All right, I love most any animal, but old dogs have a special place in my heart. There’s a sweetness and wisdom about them – they have stories to tell, if only we were smart enough to understand what their eyes have to tell us.
We have an old dog, two actually, but Buddy, a lab-mix, is more geriatric by far than his smaller companion, Crickett, a Jack Russell, though both are 11 years old. Big dogs, as a rule, age faster and live fewer years than small dogs.
Our Buddy, like a lot of old dogs, is plagued by arthritis – making his gait stiff and life generally harder, though the old boy never complains. His sweet face is a study in patience and gentleness.
We first spotted Buddy when he was a puppy. Somebody evidently threw him out across the road from our house. He was three, maybe four, months old. We would see him from time to time sitting by the road as if he were looking for someone, as he probably was. We weren’t sure if he was somebody’s dog or not. Then he ran down our driveway one day and swiped some food out of Crickett’s bowl before running away again. I called to him, but he was too afraid to come to me.
Later that day, Charles and I walked up the road and found him – sleeping in a drainage ditch. Though timid and frightened, he finally came out (the food we brought helped). We got him to follow us home and that’s where he’s been ever since.
Buddy would never harm a fly – literally. He has tolerated every cat, foster dog and other animal that has come along since his arrival. All the neighborhood dogs over the years have loved him. The only creature, to my knowledge, that has ever needed to fear Buddy is a mole. He used to spend a lot of time digging holes in the yard after the creatures. We’d find evidence of his occasional success when the tiny blind bodies were left unearthed.
One of our cats, Tinkerbell, actually a couple of years older than Buddy, has always shared a special bond with him. The two nap together frequently – in winter, Tinkerbell can be spotted laying on top of him, snuggled down in his fur. Sometimes, Tinkerbell will give Buddy a massage. You’ll see the two facing each other, and she will put her paws on his chest kneading him vigorously while he sits motionless, eyes closed and muzzle pointed skyward. Sometimes, she’ll give him a back massage while he lies sprawled on the ground, eyes closed – and I swear – a smile on his face.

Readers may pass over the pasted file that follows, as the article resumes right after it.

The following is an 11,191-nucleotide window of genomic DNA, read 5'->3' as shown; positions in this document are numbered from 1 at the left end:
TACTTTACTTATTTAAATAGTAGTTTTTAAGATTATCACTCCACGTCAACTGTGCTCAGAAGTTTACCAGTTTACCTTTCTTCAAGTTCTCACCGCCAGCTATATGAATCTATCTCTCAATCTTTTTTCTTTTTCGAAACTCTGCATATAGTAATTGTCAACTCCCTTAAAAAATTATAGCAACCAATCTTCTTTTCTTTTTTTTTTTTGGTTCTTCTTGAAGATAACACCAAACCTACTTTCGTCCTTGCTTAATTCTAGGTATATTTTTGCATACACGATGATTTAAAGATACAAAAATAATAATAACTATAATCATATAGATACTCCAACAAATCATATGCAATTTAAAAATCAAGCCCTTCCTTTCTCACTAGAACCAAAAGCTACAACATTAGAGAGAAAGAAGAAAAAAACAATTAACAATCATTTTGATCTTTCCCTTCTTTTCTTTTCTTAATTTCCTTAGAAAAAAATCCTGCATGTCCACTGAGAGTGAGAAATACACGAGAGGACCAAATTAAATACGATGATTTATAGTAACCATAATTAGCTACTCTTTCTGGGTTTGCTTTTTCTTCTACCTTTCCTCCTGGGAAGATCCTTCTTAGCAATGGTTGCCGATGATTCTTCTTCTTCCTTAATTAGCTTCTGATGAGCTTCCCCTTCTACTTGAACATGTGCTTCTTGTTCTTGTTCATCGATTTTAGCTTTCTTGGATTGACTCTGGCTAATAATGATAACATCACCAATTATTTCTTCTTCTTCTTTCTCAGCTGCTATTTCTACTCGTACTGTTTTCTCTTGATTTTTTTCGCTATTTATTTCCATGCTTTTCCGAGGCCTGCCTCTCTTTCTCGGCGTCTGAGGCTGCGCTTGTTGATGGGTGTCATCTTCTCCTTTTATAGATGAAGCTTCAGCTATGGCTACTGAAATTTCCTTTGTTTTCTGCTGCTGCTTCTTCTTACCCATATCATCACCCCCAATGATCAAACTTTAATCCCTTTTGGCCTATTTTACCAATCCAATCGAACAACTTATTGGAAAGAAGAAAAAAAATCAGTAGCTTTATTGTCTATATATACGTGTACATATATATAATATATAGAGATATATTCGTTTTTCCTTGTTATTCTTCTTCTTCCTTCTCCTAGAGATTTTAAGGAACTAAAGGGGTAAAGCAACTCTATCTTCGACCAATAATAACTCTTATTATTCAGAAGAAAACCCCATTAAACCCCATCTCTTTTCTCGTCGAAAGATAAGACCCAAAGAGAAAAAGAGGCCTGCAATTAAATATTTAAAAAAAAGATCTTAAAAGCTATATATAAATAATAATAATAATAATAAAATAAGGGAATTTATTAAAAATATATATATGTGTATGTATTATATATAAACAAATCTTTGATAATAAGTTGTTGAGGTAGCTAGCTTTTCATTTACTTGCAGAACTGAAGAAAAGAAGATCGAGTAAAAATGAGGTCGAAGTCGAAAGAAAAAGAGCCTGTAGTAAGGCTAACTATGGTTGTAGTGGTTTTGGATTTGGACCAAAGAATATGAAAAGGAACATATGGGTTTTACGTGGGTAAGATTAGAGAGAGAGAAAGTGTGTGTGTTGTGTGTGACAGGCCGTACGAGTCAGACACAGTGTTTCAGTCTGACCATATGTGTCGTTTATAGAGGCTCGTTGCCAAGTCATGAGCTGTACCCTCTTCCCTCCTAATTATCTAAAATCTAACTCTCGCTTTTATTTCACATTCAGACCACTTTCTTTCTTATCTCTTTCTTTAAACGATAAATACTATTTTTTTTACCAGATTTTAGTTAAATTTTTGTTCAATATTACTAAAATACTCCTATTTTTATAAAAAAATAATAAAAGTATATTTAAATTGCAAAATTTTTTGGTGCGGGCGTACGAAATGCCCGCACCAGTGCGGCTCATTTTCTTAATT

I truly think that when one of them goes, the other will be bereft. And I may be wrong, but I think it will be Buddy who’ll leave us first.
I look at him, hobbling around, and wonder if his great gentle heart will just stop, or if one day he won’t be able to get up, or look at us in a certain way, and we’ll know it’s time to let him go.
But not yet.
Life, though a struggle, still provides him with a good deal of enjoyment it seems. Never comfortable inside, Buddy has lately discovered the joys of air conditioning and for the first time will come in for a while to enjoy some relief from the heat. Last winter, Charles built him an insulated doghouse on our back deck, complete with heat lamp and heated bed mat. This winter, I’ve got a feeling Buddy will be amenable to discovering the pleasures of gas logs and a heat pump. And that’s fine – everyday we buy Buddy is another day we get to gaze into those fine, gentle deep brown eyes. His trust just makes you want to do right by him.
We have a fenced in backyard, but sometimes we let Buddy out for a while to enjoy the woods and creek he loves so much. Like all Labs, he loves a refreshing dip in the creek. He doesn’t go far – he can’t anymore. One day I looked out the door to see him sitting on a ridge near the shop, motionless, gazing down the hill at the creek. I think he was too stiff that day to make it down the hill, but he seemed thoroughly at peace. It struck me then that he was just enjoying the moment, perhaps remembering the days when he romped in the cold water, coming up muddy, tongue lolling, to shake himself all over whoever was close by.
Good, gentle old Buddy – when the time does come to say goodbye, I’d like to place him to rest on that ridge, where his spirit can be within sight of his beloved creek.
I do love old dogs – especially ones like Buddy.
Margie Richards is a reporter and office manager for The Madison County Journal.
07/16/10 at 10:27 AM
What a perfectly delightful story of your life with Buddy. I truly enjoyed reading about your 'old' pal. You are so correct that old dogs have a good understanding about life and we should examine that understanding more closely. Perhaps it was Buddy who found you -- rather than you finding Buddy in that ditch. Best wishes to Buddy!!!